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Newsletter 10-64
September 2010

Chapter 5. Afghan Culture and Language Training

Section I: Predeployment Training

Section II: Deployed Training

Section III: Conclusion




"This training on culture, politics and economics is not only critical; it is the most critical. . . .It's all about relationships."

-Lieutenant General H. Steven Blum
Former Chief, National Guard Bureau
Former Commanding General MND-N, SFOR



"An Army of strangers in the midst of strangers."

-Lieutenant General David Petraeus
Commander, Multinational Security Transition Command



Both Lieutenant Generals Blum and Petraeus recognized the two elements of the environment in which U.S. Soldiers were operating: relationships and strangers. They targeted training as the means to prepare Soldiers to understand and know how to employ culture in relationship building to eliminate the stranger stigma.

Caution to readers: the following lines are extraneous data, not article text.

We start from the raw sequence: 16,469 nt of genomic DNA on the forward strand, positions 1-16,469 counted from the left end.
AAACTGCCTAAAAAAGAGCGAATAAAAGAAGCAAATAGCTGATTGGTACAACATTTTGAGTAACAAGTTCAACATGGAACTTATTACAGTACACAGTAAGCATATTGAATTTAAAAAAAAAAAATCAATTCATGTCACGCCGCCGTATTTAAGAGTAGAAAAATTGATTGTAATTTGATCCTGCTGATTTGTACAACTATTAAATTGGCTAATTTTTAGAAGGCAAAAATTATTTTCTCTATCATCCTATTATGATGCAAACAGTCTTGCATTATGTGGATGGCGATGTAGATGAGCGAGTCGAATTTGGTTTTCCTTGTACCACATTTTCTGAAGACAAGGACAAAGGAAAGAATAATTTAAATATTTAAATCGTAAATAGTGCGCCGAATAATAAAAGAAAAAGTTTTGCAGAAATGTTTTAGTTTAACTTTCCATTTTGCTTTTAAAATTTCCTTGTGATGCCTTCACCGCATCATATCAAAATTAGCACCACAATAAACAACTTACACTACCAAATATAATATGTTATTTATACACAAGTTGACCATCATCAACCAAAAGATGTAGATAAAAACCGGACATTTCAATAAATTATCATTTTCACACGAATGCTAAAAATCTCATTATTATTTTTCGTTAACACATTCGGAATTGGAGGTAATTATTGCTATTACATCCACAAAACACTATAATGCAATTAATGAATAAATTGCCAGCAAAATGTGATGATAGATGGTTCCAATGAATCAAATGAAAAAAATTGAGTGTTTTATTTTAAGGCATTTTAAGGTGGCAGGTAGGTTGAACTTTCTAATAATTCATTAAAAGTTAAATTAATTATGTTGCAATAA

U.S. Soldiers, especially those with "boots on the ground," if they hope to achieve success in their areas of operations, must know and understand the culture of the local population and have some basic skills in using the language of the local Afghans. Thus, before their boots hit the ground, they must receive cultural and language training.

Understanding the culture and language of the population within their operational environment is vital for several reasons as Soldiers prepare for and conduct operations:

  • Building rapport.
  • Enabling force protection.
  • Establishing networks of relationships.
  • Conducting key leader engagements and meetings with the local population.
  • Ensuring appropriate conversation.
  • Reducing potential for miscommunication.
  • Accepting and returning hospitality.
  • Learning acceptable dining etiquette.
  • Relating to local children.
  • Giving gifts.
  • Detaining individuals.
  • Searching individuals and property.
  • Entering and searching mosques.

U.S. Soldiers are aware of their own culture as it relates to each of the above items. Unfortunately, what is acceptable to U.S. Soldiers may not be acceptable to the culture of the local population. Thus these Soldier's intentions, while being good, may be counterproductive.